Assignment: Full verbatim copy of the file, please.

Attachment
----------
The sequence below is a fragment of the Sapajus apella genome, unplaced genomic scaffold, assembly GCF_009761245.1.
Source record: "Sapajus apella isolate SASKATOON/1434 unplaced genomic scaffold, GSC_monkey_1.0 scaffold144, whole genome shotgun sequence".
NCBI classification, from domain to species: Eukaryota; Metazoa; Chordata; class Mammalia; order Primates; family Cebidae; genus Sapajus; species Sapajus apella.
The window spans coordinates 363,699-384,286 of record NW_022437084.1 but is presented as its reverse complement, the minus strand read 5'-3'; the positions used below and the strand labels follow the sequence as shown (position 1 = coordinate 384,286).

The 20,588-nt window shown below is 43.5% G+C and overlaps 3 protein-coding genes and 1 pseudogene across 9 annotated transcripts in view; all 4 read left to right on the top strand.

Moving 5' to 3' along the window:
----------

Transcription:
The sequence below is a fragment of the Sapajus apella genome, unplaced genomic scaffold, assembly GCF_009761245.1.
Source record: "Sapajus apella isolate SASKATOON/1434 unplaced genomic scaffold, GSC_monkey_1.0 scaffold144, whole genome shotgun sequence".
NCBI classification, from domain to species: Eukaryota; Metazoa; Chordata; class Mammalia; order Primates; family Cebidae; genus Sapajus; species Sapajus apella.
The window spans coordinates 363,699-384,286 of record NW_022437084.1 but is presented as its reverse complement, the minus strand read 5'-3'; the positions used below and the strand labels follow the sequence as shown (position 1 = coordinate 384,286).

The 20,588-nt window shown below is 43.5% G+C and overlaps 3 protein-coding genes and 1 pseudogene across 9 annotated transcripts in view; all 4 read left to right on the top strand.

Moving 5' to 3' along the window: